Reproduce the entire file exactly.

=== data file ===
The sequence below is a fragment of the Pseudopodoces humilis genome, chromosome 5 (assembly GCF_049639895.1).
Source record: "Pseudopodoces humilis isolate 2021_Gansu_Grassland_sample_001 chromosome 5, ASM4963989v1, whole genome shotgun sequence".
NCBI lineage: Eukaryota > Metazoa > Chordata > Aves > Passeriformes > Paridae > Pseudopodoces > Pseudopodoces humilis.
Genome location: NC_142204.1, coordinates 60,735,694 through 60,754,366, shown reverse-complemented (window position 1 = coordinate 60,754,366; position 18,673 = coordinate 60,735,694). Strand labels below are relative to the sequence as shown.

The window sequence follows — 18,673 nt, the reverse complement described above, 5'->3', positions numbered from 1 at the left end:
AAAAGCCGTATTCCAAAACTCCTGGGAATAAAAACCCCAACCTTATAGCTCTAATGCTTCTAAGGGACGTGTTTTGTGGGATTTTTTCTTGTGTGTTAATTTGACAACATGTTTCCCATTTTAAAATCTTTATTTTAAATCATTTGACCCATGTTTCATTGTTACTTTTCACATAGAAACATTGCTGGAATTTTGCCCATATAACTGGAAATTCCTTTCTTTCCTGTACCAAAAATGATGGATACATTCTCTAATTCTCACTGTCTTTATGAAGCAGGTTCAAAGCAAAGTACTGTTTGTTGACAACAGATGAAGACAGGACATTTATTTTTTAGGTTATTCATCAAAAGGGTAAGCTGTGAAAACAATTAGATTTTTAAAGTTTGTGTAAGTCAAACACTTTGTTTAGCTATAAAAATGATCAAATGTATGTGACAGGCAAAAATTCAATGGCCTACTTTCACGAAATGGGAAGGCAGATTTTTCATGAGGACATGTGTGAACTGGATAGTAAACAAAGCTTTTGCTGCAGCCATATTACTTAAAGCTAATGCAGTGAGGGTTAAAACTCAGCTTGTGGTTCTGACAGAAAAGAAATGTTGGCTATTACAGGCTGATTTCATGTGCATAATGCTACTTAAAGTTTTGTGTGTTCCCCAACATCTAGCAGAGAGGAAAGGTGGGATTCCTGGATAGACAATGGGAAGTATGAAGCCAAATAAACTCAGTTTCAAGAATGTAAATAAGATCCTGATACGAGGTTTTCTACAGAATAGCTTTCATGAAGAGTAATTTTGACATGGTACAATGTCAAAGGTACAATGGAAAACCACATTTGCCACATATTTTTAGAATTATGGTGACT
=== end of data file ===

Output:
The sequence below is a fragment of the Pseudopodoces humilis genome, chromosome 5 (assembly GCF_049639895.1).
Source record: "Pseudopodoces humilis isolate 2021_Gansu_Grassland_sample_001 chromosome 5, ASM4963989v1, whole genome shotgun sequence".
NCBI lineage: Eukaryota > Metazoa > Chordata > Aves > Passeriformes > Paridae > Pseudopodoces > Pseudopodoces humilis.
Genome location: NC_142204.1, coordinates 60,735,694 through 60,754,366, shown reverse-complemented (window position 1 = coordinate 60,754,366; position 18,673 = coordinate 60,735,694). Strand labels below are relative to the sequence as shown.

The window sequence follows — 18,673 nt, the reverse complement described above, 5'->3', positions numbered from 1 at the left end:
AAAAGCCGTATTCCAAAACTCCTGGGAATAAAAACCCCAACCTTATAGCTCTAATGCTTCTAAGGGACGTGTTTTGTGGGATTTTTTCTTGTGTGTTAATTTGACAACATGTTTCCCATTTTAAAATCTTTATTTTAAATCATTTGACCCATGTTTCATTGTTACTTTTCACATAGAAACATTGCTGGAATTTTGCCCATATAACTGGAAATTCCTTTCTTTCCTGTACCAAAAATGATGGATACATTCTCTAATTCTCACTGTCTTTATGAAGCAGGTTCAAAGCAAAGTACTGTTTGTTGACAACAGATGAAGACAGGACATTTATTTTTTAGGTTATTCATCAAAAGGGTAAGCTGTGAAAACAATTAGATTTTTAAAGTTTGTGTAAGTCAAACACTTTGTTTAGCTATAAAAATGATCAAATGTATGTGACAGGCAAAAATTCAATGGCCTACTTTCACGAAATGGGAAGGCAGATTTTTCATGAGGACATGTGTGAACTGGATAGTAAACAAAGCTTTTGCTGCAGCCATATTACTTAAAGCTAATGCAGTGAGGGTTAAAACTCAGCTTGTGGTTCTGACAGAAAAGAAATGTTGGCTATTACAGGCTGATTTCATGTGCATAATGCTACTTAAAGTTTTGTGTGTTCCCCAACATCTAGCAGAGAGGAAAGGTGGGATTCCTGGATAGACAATGGGAAGTATGAAGCCAAATAAACTCAGTTTCAAGAATGTAAATAAGATCCTGATACGAGGTTTTCTACAGAATAGCTTTCATGAAGAGTAATTTTGACATGGTACAATGTCAAAGGTACAATGGAAAACCACATTTGCCACATATTTTTAGAATTATGGTGACT